Characterization of the immune response to a secondary encephalitogenic epitope of basic protein in Lewis rats

II. Biased T cell receptor Vβ expression predominates in spinal cord infiltrating T cells

Daniel P. Gold, Margaritia Vainiene, Bozena Celnik, Sandra Wiley, Christianna Gibbs, George A. Hashim, Arthur Vandenbark, Halina Offner

Research output: Contribution to journalArticle

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Abstract

The immune response of Lewis rat lymph node T cells to guinea pig myelin basic protein (GP-BP) in experimental allergic encephalomyelitis is directed primarily against a region of basic protein encompassed by residues 72-89. T cells that respond to this epitope are restricted by the RT1.B1 class II molecule of the MHC and use Vβ8.2 exclusively in their TCR. A second region of GP-BP, residues 87-99, also induces experimental allergic encephalomyelitis in Lewis rats but this response is restricted primarily by RT1.D1. Elsewhere we describe the biologic characteristics of T cell clones responding to the synthetic peptide, s87-99, and to a related peptide, s85-99. We present a detailed analysis of TCR Vβ gene expression among these clones, derived from the lymph node and spinal cord of immunized animals, and among spinal cord derived T cell clones reactive to GP-BP 72-89. We find that spinal cord-derived clones, reactive to s85-99 and to s87-99, use Vβ6 predominately. In contrast, T cell clones derived from lymph nodes and reactive to the same peptides express multiple Vβ genes including Vβ6. This difference in heterogeneity of Vβ usage at the clonal level is also seen in T cell lines derived from spinal cord and immune lymph node. DNA sequence comparison of the CDR3 regions in Vβ6+ spinal cord clones revealed a conserved amino acid motif also found in the majority of Vβ6 sequences from the spinal cord anti-s85-99 line. Although Vβ6 was expressed in some lymph node-derived clones, only one contained a CDR3 region similar to that seen in spinal cord isolates. All spinal cord-derived T cell clones reactive to GP-BP 72-89 used Vβ8.2 and most (five of six) contained the AspSer residues in CDR3 previously shown to be associated with Vβ8.2 receptors expressed by the majority of lymph node T cells responding to GP-BP 72-89. These data indicate that TCR Vβ usage in peripheral T cells responding to an autoantigen does not always predict the Vβ usage among T cells at the site of an autoimmune attack. Possible explanations for the relative homogeneity in TCR Vβ expression seen in T cell clones derived from the spinal cord are discussed.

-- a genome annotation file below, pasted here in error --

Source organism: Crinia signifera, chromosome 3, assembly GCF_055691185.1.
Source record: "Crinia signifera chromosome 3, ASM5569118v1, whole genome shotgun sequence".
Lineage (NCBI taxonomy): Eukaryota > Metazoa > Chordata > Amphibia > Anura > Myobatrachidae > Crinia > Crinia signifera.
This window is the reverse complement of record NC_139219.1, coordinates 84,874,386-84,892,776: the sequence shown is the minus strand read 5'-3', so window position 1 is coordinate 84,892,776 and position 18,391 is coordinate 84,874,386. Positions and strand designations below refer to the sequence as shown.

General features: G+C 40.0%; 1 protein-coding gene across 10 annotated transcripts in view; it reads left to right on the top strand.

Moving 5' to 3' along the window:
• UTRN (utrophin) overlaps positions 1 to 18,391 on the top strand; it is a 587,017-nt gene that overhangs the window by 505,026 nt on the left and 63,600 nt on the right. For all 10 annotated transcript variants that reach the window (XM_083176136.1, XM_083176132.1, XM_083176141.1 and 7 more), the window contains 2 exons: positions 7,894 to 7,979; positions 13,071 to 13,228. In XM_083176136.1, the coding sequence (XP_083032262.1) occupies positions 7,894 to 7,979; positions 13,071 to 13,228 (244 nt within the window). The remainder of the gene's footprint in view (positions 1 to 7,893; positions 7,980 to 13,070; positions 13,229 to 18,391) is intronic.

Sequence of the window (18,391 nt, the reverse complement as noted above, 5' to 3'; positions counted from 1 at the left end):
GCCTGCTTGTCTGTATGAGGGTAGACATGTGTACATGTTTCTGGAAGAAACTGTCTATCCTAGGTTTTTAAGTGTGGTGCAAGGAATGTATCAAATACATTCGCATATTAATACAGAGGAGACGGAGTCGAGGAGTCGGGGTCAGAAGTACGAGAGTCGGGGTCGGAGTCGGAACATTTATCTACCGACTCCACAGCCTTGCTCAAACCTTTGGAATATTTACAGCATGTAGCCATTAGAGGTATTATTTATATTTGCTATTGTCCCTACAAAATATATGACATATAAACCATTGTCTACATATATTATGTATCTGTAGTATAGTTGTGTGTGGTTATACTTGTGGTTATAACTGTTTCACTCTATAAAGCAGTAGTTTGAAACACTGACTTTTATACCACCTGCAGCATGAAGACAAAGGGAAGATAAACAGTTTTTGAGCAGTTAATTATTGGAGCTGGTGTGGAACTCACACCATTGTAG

Original languageEnglish (US)
Pages (from-to)1712-1717
Number of pages6
JournalJournal of Immunology
Volume148
Issue number6
StatePublished - Mar 15 1992

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T-Cell Antigen Receptor
Epitopes
Spinal Cord
T-Lymphocytes
Clone Cells
Myelin Basic Protein
Lymph Nodes
Proteins
Guinea Pigs
Autoimmune Experimental Encephalomyelitis
Peptides
Amino Acid Motifs
Gene Expression
Cell Line

ASJC Scopus subject areas

  • Immunology

Cite this

Characterization of the immune response to a secondary encephalitogenic epitope of basic protein in Lewis rats : II. Biased T cell receptor Vβ expression predominates in spinal cord infiltrating T cells. / Gold, Daniel P.; Vainiene, Margaritia; Celnik, Bozena; Wiley, Sandra; Gibbs, Christianna; Hashim, George A.; Vandenbark, Arthur; Offner, Halina.

In: Journal of Immunology, Vol. 148, No. 6, 15.03.1992, p. 1712-1717.

Research output: Contribution to journalArticle

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abstract = "The immune response of Lewis rat lymph node T cells to guinea pig myelin basic protein (GP-BP) in experimental allergic encephalomyelitis is directed primarily against a region of basic protein encompassed by residues 72-89. T cells that respond to this epitope are restricted by the RT1.B1 class II molecule of the MHC and use Vβ8.2 exclusively in their TCR. A second region of GP-BP, residues 87-99, also induces experimental allergic encephalomyelitis in Lewis rats but this response is restricted primarily by RT1.D1. Elsewhere we describe the biologic characteristics of T cell clones responding to the synthetic peptide, s87-99, and to a related peptide, s85-99. We present a detailed analysis of TCR Vβ gene expression among these clones, derived from the lymph node and spinal cord of immunized animals, and among spinal cord derived T cell clones reactive to GP-BP 72-89. We find that spinal cord-derived clones, reactive to s85-99 and to s87-99, use Vβ6 predominately. In contrast, T cell clones derived from lymph nodes and reactive to the same peptides express multiple Vβ genes including Vβ6. This difference in heterogeneity of Vβ usage at the clonal level is also seen in T cell lines derived from spinal cord and immune lymph node. DNA sequence comparison of the CDR3 regions in Vβ6+ spinal cord clones revealed a conserved amino acid motif also found in the majority of Vβ6 sequences from the spinal cord anti-s85-99 line. Although Vβ6 was expressed in some lymph node-derived clones, only one contained a CDR3 region similar to that seen in spinal cord isolates. All spinal cord-derived T cell clones reactive to GP-BP 72-89 used Vβ8.2 and most (five of six) contained the AspSer residues in CDR3 previously shown to be associated with Vβ8.2 receptors expressed by the majority of lymph node T cells responding to GP-BP 72-89. These data indicate that TCR Vβ usage in peripheral T cells responding to an autoantigen does not always predict the Vβ usage among T cells at the site of an autoimmune attack. Possible explanations for the relative homogeneity in TCR Vβ expression seen in T cell clones derived from the spinal cord are discussed.",
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